3. Divine canticle

Montfort observes correctly that the Magnificat is a divine canticle that comes from Jesus in the Spirit and returns to the Father (cf. TD 255, 258). While remembering that we recite the Magnificat to “thank God for favoring us” (SM 64), Montfort does not completely explore the meaning of its “theological dimension”: the celebration of God and God’s work in the history of salvation, especially the virginal conception of Jesus in the womb of Mary, the specific object of the Magnificat. For Montfort, its theological import lies in the fact that the Virgin, through her hymn, returns to the Lord the praise and benedictions that are addressed to her, like a faithful echo (cf. SR 47; TD 140, 225). On the other hand, the saint does evoke, albeit briefly and rather generally, the Trinitarian implications of this theological dimension; the hymn is “most glorious to the Blessed Trinity, for any honor we pay to our Lady returns inevitably to God, the source of all her perfections and virtues. God the Father is glorified when we honor the most perfect of his creatures; God the Son is glorified when we praise his most pure Mother; the Holy Spirit is glorified when we are lost in admiration at the graces with which he has filled his spouse” (SR 47).5

4. Prayer with the power of God

The Magnificat is a prayer with the power of God. It does not merely invoke the memory of the works of salvation but demonstrates their living efficaciousness: “The learned Benzonius . . . cites several miracles worked through the power of this prayer. The devils, he declares, take to flight when they hear these words, ‘He puts forth his arm in strength and scatters the proud-hearted’“ (TD 255).6

5. Prayer filled with mystery

Finally, the Magnificat is a prayer filled with mystery. It contains the secrets of God, which human thought cannot attain and which should only be approached in reverence and fear. “Contained in it are mysteries so great and so hidden that even the angels do not understand them. . . . It was with apprehension that [Gerson] undertook towards the end of his life to write a commentary on the Magnificat which was the crowning point of all his works. In a large volume on the subject he says many wonderful things about this beautiful and divine canticle” (TD 255).7


The difficulties presented by the Magnificat in the past were due to the great “mysteries” it contained and to its exceptional theological and spiritual wealth. Over the past century these difficulties have become of a different kind altogether.8 We now find ourselves confronted with scholars, including a number of unbelievers, who have subjected the text of the Magnificat to technical analysis with quite varied and indeed disconcerting results. The (sometimes ingenuous) piety and devotion with which the canticle was approached for so many centuries have given way to the “scientific” method and criticism. Thus the Magnificat is now being studied with the use of ever more refined methods and techniques; if, on the one hand, these techniques have illuminated some important characteristics of the canticle, they have, on the other, frequently done harm to its theological richness and spiritual inspiration. The past few decades, however, have brought a favorable inversion of this tendency: exegesis has become more open to the theological and anthropological aspects of the text, with, in the case of the Magnificat, some notable results.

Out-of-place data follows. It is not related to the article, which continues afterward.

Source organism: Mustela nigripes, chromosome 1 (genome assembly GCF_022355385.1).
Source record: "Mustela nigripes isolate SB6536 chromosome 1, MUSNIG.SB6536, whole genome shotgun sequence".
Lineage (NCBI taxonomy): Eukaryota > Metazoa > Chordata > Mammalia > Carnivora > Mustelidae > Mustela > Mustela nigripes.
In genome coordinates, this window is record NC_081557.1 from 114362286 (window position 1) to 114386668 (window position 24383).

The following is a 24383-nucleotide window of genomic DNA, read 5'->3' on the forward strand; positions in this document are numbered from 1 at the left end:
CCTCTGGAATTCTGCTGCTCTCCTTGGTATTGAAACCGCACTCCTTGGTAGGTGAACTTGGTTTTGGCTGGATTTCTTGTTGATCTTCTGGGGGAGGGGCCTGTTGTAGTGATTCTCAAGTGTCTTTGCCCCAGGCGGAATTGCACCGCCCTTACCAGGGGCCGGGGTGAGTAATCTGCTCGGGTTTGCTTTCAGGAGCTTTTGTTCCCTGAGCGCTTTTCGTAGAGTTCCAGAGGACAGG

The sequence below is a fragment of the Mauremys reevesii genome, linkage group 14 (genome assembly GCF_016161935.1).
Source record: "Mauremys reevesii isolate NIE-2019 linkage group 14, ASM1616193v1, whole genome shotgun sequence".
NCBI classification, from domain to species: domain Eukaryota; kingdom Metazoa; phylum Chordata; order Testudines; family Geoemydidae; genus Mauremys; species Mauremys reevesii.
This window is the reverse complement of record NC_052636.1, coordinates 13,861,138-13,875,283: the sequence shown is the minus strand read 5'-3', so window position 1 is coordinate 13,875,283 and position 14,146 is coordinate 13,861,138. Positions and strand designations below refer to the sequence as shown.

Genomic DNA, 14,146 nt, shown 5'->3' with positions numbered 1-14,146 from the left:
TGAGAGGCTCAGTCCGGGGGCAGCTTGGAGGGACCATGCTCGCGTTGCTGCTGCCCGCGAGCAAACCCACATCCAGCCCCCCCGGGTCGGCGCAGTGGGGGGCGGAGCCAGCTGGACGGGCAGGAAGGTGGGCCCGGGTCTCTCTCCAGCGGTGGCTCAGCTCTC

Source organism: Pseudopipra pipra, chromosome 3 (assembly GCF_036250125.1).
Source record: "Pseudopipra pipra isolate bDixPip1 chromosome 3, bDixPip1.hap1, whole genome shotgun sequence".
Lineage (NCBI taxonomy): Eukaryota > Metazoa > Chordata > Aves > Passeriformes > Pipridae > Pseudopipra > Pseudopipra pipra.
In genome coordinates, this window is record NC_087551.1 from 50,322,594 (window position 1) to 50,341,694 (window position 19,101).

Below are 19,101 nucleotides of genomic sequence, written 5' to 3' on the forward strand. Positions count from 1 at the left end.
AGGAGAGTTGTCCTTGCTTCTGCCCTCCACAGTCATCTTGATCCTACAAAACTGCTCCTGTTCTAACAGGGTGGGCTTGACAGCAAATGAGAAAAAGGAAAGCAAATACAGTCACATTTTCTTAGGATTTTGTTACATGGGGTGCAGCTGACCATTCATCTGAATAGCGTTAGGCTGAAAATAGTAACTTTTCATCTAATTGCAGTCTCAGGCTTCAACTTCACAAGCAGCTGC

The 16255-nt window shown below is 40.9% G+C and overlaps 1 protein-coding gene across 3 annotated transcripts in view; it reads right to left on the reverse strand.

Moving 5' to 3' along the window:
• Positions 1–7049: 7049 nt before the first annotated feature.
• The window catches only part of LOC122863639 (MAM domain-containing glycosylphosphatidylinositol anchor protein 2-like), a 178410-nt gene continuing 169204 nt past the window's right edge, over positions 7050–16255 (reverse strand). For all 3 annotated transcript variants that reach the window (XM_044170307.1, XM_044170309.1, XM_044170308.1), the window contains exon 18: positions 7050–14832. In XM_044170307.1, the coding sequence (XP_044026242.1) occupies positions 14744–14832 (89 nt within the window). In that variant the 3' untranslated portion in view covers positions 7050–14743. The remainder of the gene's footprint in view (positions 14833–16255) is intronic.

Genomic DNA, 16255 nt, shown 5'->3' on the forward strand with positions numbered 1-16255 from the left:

Leaving aside minor problematical questions, we would like to draw attention to some of the more valid acquisitions from recent exegesis.

The first is the scientific dimension of the research endorsed, in the Catholic realm, by the encyclical Divino afflante Spiritu (1943); the Pontifical Biblical Commission’s letter Sancta mater ecclesia, and the Conciliar Constitution Dei Verbum have both insisted on this as well.9 A rigorous exegesis, conscious of its responsibilities and its limits, has consistently brought forth valuable results. It has produced an impressive bibliography on the Magnificat10—clearly not limited to Catholic sources—that has enlarged our perspectives enormously. Particular study has been given to the literary genre and structure of the hymn, its place of origin, its transmission, its placement in the text of Luke 1-2 and in relation to the entire book of Luke, its potential relationship to the poetry of its period, and its Old Covenant background in the context of a biblical theology centered on the Christ event. The figure of the Blessed Virgin has been considered not simply in herself but as part of a relationship of living continuity between Israel and the Church. The song’s impact on the actual history of the world, of a mankind still marked by violence and oppression and in need of true liberation, has also been studied.